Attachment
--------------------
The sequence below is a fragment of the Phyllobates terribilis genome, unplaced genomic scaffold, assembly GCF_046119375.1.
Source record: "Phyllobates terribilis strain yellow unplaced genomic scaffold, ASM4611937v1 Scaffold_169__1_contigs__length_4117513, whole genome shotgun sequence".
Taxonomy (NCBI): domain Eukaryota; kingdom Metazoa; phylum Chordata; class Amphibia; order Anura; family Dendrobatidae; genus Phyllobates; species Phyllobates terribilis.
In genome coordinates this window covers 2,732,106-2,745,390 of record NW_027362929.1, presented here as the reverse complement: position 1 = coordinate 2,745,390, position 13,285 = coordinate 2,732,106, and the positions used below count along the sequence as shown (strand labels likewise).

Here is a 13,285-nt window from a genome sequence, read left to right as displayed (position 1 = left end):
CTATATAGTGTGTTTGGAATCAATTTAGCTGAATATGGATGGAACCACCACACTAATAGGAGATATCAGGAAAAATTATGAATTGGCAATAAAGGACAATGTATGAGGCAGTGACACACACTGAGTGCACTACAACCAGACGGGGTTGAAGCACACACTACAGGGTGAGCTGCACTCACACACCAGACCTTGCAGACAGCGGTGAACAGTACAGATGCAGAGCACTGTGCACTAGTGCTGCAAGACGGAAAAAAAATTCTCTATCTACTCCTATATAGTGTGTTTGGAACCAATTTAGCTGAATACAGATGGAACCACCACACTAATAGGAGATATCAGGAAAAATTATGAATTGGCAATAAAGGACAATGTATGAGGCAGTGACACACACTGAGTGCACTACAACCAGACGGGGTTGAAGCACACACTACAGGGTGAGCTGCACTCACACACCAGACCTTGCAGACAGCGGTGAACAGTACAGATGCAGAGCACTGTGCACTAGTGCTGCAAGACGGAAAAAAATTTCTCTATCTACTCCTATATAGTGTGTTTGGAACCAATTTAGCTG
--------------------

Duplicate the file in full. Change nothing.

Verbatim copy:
The sequence below is a fragment of the Phyllobates terribilis genome, unplaced genomic scaffold, assembly GCF_046119375.1.
Source record: "Phyllobates terribilis strain yellow unplaced genomic scaffold, ASM4611937v1 Scaffold_169__1_contigs__length_4117513, whole genome shotgun sequence".
Taxonomy (NCBI): domain Eukaryota; kingdom Metazoa; phylum Chordata; class Amphibia; order Anura; family Dendrobatidae; genus Phyllobates; species Phyllobates terribilis.
In genome coordinates this window covers 2,732,106-2,745,390 of record NW_027362929.1, presented here as the reverse complement: position 1 = coordinate 2,745,390, position 13,285 = coordinate 2,732,106, and the positions used below count along the sequence as shown (strand labels likewise).

Here is a 13,285-nt window from a genome sequence, read left to right as displayed (position 1 = left end):
CTATATAGTGTGTTTGGAATCAATTTAGCTGAATATGGATGGAACCACCACACTAATAGGAGATATCAGGAAAAATTATGAATTGGCAATAAAGGACAATGTATGAGGCAGTGACACACACTGAGTGCACTACAACCAGACGGGGTTGAAGCACACACTACAGGGTGAGCTGCACTCACACACCAGACCTTGCAGACAGCGGTGAACAGTACAGATGCAGAGCACTGTGCACTAGTGCTGCAAGACGGAAAAAAAATTCTCTATCTACTCCTATATAGTGTGTTTGGAACCAATTTAGCTGAATACAGATGGAACCACCACACTAATAGGAGATATCAGGAAAAATTATGAATTGGCAATAAAGGACAATGTATGAGGCAGTGACACACACTGAGTGCACTACAACCAGACGGGGTTGAAGCACACACTACAGGGTGAGCTGCACTCACACACCAGACCTTGCAGACAGCGGTGAACAGTACAGATGCAGAGCACTGTGCACTAGTGCTGCAAGACGGAAAAAAATTTCTCTATCTACTCCTATATAGTGTGTTTGGAACCAATTTAGCTG